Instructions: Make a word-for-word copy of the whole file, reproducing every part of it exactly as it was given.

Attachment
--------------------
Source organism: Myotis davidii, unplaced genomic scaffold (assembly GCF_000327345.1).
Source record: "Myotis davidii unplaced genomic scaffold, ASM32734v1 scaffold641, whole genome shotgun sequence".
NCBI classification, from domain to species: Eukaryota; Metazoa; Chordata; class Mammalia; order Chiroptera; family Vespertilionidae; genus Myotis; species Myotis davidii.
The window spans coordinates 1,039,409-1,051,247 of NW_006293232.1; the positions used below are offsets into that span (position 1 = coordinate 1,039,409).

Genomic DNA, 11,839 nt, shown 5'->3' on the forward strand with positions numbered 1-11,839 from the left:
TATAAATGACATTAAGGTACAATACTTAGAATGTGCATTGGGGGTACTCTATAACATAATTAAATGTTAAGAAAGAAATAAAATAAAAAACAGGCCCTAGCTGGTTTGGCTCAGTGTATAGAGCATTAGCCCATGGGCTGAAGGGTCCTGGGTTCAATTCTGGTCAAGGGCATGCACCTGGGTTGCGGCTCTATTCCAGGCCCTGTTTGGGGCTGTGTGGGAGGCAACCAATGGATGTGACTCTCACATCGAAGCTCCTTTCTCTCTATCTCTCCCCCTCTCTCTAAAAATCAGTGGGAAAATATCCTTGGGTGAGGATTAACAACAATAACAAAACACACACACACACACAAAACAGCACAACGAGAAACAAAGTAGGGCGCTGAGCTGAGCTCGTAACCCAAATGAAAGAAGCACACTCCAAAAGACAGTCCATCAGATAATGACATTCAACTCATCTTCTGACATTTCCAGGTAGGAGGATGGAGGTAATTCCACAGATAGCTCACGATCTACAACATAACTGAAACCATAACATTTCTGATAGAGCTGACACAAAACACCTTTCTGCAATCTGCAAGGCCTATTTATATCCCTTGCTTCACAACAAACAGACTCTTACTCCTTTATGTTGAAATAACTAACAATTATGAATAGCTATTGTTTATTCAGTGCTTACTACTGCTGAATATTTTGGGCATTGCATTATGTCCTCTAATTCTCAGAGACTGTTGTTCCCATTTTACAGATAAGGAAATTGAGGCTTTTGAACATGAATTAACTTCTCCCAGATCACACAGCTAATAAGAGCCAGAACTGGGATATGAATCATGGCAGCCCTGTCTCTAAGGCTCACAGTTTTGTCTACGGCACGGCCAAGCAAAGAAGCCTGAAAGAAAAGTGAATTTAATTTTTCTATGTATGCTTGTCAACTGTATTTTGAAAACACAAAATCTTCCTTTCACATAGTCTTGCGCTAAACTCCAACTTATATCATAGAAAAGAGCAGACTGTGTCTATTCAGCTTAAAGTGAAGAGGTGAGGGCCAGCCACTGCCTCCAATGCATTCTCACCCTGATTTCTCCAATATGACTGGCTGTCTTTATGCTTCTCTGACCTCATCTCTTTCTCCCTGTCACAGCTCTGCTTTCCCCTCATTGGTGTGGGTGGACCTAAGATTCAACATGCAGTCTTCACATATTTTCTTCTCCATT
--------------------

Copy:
Source organism: Myotis davidii, unplaced genomic scaffold (assembly GCF_000327345.1).
Source record: "Myotis davidii unplaced genomic scaffold, ASM32734v1 scaffold641, whole genome shotgun sequence".
NCBI classification, from domain to species: Eukaryota; Metazoa; Chordata; class Mammalia; order Chiroptera; family Vespertilionidae; genus Myotis; species Myotis davidii.
The window spans coordinates 1,039,409-1,051,247 of NW_006293232.1; the positions used below are offsets into that span (position 1 = coordinate 1,039,409).

Genomic DNA, 11,839 nt, shown 5'->3' on the forward strand with positions numbered 1-11,839 from the left:
TATAAATGACATTAAGGTACAATACTTAGAATGTGCATTGGGGGTACTCTATAACATAATTAAATGTTAAGAAAGAAATAAAATAAAAAACAGGCCCTAGCTGGTTTGGCTCAGTGTATAGAGCATTAGCCCATGGGCTGAAGGGTCCTGGGTTCAATTCTGGTCAAGGGCATGCACCTGGGTTGCGGCTCTATTCCAGGCCCTGTTTGGGGCTGTGTGGGAGGCAACCAATGGATGTGACTCTCACATCGAAGCTCCTTTCTCTCTATCTCTCCCCCTCTCTCTAAAAATCAGTGGGAAAATATCCTTGGGTGAGGATTAACAACAATAACAAAACACACACACACACACAAAACAGCACAACGAGAAACAAAGTAGGGCGCTGAGCTGAGCTCGTAACCCAAATGAAAGAAGCACACTCCAAAAGACAGTCCATCAGATAATGACATTCAACTCATCTTCTGACATTTCCAGGTAGGAGGATGGAGGTAATTCCACAGATAGCTCACGATCTACAACATAACTGAAACCATAACATTTCTGATAGAGCTGACACAAAACACCTTTCTGCAATCTGCAAGGCCTATTTATATCCCTTGCTTCACAACAAACAGACTCTTACTCCTTTATGTTGAAATAACTAACAATTATGAATAGCTATTGTTTATTCAGTGCTTACTACTGCTGAATATTTTGGGCATTGCATTATGTCCTCTAATTCTCAGAGACTGTTGTTCCCATTTTACAGATAAGGAAATTGAGGCTTTTGAACATGAATTAACTTCTCCCAGATCACACAGCTAATAAGAGCCAGAACTGGGATATGAATCATGGCAGCCCTGTCTCTAAGGCTCACAGTTTTGTCTACGGCACGGCCAAGCAAAGAAGCCTGAAAGAAAAGTGAATTTAATTTTTCTATGTATGCTTGTCAACTGTATTTTGAAAACACAAAATCTTCCTTTCACATAGTCTTGCGCTAAACTCCAACTTATATCATAGAAAAGAGCAGACTGTGTCTATTCAGCTTAAAGTGAAGAGGTGAGGGCCAGCCACTGCCTCCAATGCATTCTCACCCTGATTTCTCCAATATGACTGGCTGTCTTTATGCTTCTCTGACCTCATCTCTTTCTCCCTGTCACAGCTCTGCTTTCCCCTCATTGGTGTGGGTGGACCTAAGATTCAACATGCAGTCTTCACATATTTTCTTCTCCATT